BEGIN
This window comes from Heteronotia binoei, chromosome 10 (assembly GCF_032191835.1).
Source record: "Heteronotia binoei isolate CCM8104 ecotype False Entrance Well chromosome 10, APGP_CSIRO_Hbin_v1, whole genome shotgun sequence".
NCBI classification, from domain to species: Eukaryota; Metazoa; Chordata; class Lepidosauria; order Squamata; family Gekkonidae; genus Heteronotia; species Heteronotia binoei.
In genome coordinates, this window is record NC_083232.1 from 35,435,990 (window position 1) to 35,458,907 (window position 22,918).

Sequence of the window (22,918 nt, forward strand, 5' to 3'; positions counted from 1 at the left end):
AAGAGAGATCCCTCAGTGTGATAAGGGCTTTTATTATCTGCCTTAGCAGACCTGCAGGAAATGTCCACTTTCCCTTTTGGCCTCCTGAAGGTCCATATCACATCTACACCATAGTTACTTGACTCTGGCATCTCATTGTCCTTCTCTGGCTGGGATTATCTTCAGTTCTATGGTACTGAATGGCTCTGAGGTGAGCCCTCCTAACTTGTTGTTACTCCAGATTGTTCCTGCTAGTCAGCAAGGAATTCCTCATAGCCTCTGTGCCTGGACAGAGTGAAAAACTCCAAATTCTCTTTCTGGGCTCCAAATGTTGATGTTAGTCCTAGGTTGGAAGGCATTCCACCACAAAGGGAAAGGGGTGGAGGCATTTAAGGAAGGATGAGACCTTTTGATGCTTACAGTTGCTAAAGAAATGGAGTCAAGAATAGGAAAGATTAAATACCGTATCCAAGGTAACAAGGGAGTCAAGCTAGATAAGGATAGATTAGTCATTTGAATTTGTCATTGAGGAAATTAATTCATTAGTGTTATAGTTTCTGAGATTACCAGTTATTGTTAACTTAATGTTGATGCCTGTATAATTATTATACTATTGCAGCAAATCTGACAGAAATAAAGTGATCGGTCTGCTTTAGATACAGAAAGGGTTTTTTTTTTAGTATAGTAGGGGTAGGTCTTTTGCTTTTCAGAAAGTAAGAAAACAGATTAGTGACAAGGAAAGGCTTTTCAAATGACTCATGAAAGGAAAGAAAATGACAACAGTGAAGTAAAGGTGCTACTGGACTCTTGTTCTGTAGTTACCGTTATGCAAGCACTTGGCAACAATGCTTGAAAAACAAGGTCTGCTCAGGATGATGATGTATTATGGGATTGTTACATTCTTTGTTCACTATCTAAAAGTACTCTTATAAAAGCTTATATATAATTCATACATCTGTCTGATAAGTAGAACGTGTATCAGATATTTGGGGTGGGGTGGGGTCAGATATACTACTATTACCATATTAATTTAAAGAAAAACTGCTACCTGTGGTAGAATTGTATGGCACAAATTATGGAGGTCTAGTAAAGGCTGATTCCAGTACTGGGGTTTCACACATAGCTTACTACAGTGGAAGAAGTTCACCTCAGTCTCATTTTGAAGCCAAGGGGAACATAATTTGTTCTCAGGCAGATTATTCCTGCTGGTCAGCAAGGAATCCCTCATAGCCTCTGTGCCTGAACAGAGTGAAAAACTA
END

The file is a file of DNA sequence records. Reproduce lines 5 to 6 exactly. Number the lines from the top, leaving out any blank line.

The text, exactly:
Sequence of the window (22,918 nt, forward strand, 5' to 3'; positions counted from 1 at the left end):
AAGAGAGATCCCTCAGTGTGATAAGGGCTTTTATTATCTGCCTTAGCAGACCTGCAGGAAATGTCCACTTTCCCTTTTGGCCTCCTGAAGGTCCATATCACATCTACACCATAGTTACTTGACTCTGGCATCTCATTGTCCTTCTCTGGCTGGGATTATCTTCAGTTCTATGGTACTGAATGGCTCTGAGGTGAGCCCTCCTAACTTGTTGTTACTCCAGATTGTTCCTGCTAGTCAGCAAGGAATTCCTCATAGCCTCTGTGCCTGGACAGAGTGAAAAACTCCAAATTCTCTTTCTGGGCTCCAAATGTTGATGTTAGTCCTAGGTTGGAAGGCATTCCACCACAAAGGGAAAGGGGTGGAGGCATTTAAGGAAGGATGAGACCTTTTGATGCTTACAGTTGCTAAAGAAATGGAGTCAAGAATAGGAAAGATTAAATACCGTATCCAAGGTAACAAGGGAGTCAAGCTAGATAAGGATAGATTAGTCATTTGAATTTGTCATTGAGGAAATTAATTCATTAGTGTTATAGTTTCTGAGATTACCAGTTATTGTTAACTTAATGTTGATGCCTGTATAATTATTATACTATTGCAGCAAATCTGACAGAAATAAAGTGATCGGTCTGCTTTAGATACAGAAAGGGTTTTTTTTTTAGTATAGTAGGGGTAGGTCTTTTGCTTTTCAGAAAGTAAGAAAACAGATTAGTGACAAGGAAAGGCTTTTCAAATGACTCATGAAAGGAAAGAAAATGACAACAGTGAAGTAAAGGTGCTACTGGACTCTTGTTCTGTAGTTACCGTTATGCAAGCACTTGGCAACAATGCTTGAAAAACAAGGTCTGCTCAGGATGATGATGTATTATGGGATTGTTACATTCTTTGTTCACTATCTAAAAGTACTCTTATAAAAGCTTATATATAATTCATACATCTGTCTGATAAGTAGAACGTGTATCAGATATTTGGGGTGGGGTGGGGTCAGATATACTACTATTACCATATTAATTTAAAGAAAAACTGCTACCTGTGGTAGAATTGTATGGCACAAATTATGGAGGTCTAGTAAAGGCTGATTCCAGTACTGGGGTTTCACACATAGCTTACTACAGTGGAAGAAGTTCACCTCAGTCTCATTTTGAAGCCAAGGGGAACATAATTTGTTCTCAGGCAGATTATTCCTGCTGGTCAGCAAGGAATCCCTCATAGCCTCTGTGCCTGAACAGAGTGAAAAACTA